Dear Ann Landers: To the woman who wrote concerning her husband's recent retirement, I offer my deepest sympathy. My husband has been retired for a year, and it stinks.
The amount he receives from his pension and Social Security is a few hundred dollars a month less than his paychecks were. In order to make up the difference, he decided to hire himself out as a handyman. He makes $20 an hour, and has more work than he can handle. It sounds great, but it has created real problems. He considers whatever money he makes to be his alone. The man refuses to part with a dime - unless it's for himself. Every once in a while, he'll have dinner in a restaurant and go to a movie. If he asks me to go along, I have to pay my own way. We have no other social life.
I have an appointment with a therapist next week.
Am I better off without him? I'm not sure. I'd love to be the way we were years ago, but I don't see that happening. Any ideas?
- Sleeping With the Enemy in Baltimore
Dear Baltimore: Your husband may be physically healthy, but his behavior suggests that he has some strudel in his noodle. And what's with you, that you would agree to pay your own way when you go with him to dinner and the movies? Did he do this before he retired?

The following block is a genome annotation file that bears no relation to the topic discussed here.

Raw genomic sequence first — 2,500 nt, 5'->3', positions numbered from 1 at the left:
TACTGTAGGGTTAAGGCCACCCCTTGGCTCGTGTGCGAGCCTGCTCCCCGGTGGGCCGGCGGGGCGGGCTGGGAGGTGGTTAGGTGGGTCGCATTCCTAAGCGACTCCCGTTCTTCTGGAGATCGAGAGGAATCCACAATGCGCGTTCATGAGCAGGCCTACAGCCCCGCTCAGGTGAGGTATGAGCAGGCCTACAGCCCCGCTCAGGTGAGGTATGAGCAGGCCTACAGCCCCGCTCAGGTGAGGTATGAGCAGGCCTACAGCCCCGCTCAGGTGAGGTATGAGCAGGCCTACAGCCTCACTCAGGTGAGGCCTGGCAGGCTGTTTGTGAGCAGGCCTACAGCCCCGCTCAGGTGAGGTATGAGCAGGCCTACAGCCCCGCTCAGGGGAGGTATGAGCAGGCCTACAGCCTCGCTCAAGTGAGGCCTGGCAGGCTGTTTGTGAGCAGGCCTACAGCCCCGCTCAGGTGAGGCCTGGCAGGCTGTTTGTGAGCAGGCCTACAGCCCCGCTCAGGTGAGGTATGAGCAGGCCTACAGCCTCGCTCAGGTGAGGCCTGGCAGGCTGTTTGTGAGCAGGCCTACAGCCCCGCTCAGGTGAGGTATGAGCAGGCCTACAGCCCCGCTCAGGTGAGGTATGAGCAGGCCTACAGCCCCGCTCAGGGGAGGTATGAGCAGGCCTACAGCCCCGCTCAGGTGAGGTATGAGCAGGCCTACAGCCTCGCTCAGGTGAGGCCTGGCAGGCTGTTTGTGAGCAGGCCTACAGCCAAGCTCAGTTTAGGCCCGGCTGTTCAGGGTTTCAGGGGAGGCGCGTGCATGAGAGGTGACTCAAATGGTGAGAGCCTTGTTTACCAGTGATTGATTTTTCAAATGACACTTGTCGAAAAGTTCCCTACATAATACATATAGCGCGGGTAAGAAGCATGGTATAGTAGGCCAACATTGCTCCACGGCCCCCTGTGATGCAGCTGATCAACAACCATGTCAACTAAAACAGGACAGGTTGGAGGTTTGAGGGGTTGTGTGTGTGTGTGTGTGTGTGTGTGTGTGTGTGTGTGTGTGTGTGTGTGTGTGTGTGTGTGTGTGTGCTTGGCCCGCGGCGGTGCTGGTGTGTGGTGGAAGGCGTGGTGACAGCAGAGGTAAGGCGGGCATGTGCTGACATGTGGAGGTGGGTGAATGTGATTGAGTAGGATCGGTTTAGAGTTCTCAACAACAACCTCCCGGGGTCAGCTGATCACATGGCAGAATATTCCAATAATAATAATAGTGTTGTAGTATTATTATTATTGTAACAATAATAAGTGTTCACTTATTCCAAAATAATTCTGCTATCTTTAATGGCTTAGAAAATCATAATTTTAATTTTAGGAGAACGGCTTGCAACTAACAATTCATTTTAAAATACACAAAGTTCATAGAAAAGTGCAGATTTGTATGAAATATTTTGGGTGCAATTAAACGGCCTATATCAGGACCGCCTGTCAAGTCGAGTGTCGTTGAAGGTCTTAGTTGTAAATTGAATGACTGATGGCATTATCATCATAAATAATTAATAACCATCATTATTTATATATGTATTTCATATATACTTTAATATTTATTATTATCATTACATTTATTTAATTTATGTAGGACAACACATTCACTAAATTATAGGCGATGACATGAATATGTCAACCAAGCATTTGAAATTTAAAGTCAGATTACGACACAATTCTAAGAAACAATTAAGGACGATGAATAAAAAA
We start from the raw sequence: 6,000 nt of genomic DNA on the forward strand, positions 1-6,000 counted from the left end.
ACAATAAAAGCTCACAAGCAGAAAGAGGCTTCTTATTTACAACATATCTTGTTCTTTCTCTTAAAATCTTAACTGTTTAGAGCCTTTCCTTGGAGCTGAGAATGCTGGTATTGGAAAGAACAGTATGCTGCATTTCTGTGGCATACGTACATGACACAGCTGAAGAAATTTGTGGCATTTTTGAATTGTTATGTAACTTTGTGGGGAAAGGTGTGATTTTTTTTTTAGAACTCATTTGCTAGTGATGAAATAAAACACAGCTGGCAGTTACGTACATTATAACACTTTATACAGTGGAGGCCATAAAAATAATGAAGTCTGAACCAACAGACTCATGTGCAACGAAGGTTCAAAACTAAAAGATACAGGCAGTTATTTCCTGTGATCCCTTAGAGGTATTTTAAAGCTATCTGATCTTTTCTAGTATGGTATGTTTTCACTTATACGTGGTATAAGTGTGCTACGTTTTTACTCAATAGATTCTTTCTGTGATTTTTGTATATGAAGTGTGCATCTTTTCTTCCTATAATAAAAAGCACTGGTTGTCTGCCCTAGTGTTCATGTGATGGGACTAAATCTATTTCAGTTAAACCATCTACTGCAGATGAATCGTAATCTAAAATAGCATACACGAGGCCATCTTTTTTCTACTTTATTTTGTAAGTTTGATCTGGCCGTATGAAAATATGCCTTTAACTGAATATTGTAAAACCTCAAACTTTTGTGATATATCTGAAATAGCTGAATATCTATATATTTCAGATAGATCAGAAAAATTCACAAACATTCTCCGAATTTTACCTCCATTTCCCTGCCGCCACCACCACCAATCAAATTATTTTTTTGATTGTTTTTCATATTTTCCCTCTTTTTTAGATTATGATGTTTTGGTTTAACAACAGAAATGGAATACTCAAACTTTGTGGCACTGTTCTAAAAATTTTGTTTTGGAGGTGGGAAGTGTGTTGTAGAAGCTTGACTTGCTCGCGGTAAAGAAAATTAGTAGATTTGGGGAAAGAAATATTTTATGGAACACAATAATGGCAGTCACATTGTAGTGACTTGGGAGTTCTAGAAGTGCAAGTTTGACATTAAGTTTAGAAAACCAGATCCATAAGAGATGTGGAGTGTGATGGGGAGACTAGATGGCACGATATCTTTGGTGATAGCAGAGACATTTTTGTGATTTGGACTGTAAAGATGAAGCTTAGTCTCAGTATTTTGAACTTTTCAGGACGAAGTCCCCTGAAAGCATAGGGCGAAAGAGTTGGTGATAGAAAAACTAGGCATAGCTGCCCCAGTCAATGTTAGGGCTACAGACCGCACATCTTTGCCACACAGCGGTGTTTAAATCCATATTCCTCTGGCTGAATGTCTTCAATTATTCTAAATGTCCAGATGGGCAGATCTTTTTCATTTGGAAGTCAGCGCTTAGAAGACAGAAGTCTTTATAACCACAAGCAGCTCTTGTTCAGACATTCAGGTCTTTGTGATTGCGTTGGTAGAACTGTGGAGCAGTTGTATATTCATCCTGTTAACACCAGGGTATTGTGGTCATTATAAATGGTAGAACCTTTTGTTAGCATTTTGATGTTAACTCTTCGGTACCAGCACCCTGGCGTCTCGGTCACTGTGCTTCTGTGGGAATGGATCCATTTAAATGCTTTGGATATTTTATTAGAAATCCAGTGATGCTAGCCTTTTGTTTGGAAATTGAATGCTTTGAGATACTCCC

You say you have an appointment with a therapist. Good! You need to stay in therapy and find out why you have such low self-esteem that you would allow your husband to treat you so shabbily. Since he has been retired only one year, time is on your side. You have too big an investment in the relationship to throw in the towel. Keep reading, and take a lesson from another wife in Florida:
Dear Ann Landers: When my husband retired, I said, "I've been getting up at 5:30 a.m. and cooking breakfast for you for 40 years. Now that you're retired, I'm not doing it anymore." I told him if he needed help, I would teach him. He accepted that, and now, he seems to enjoy it. Now when I vacuum, I do the living room and tell him, "You can do the bedroom." When I change the sheets, he's right there. When I threw my back out loading the dishwasher, he said, "No more of that - from now on, I'll do the dishes." He never knew what the inside of a grocery store looked like. Now he does all the shopping.
I let him know his help means a lot to me. When he doesn't feel well, I take over his duties. I haul the trash and cut the grass. He never fails to say, "Thank you." When I was in the hospital, he did all the laundry. When I got home, he kept us well-fed.
People who care about each other take care of one another - and it's not a duty, it's a pleasure.
-J.M., Boca Raton, Fla.
Dear J. M.: Your letter is a blueprint for a successful marriage. The key phrase is, "Take care of one another." Solid relationships are built one day at a time. I love the way my readers learn from one another.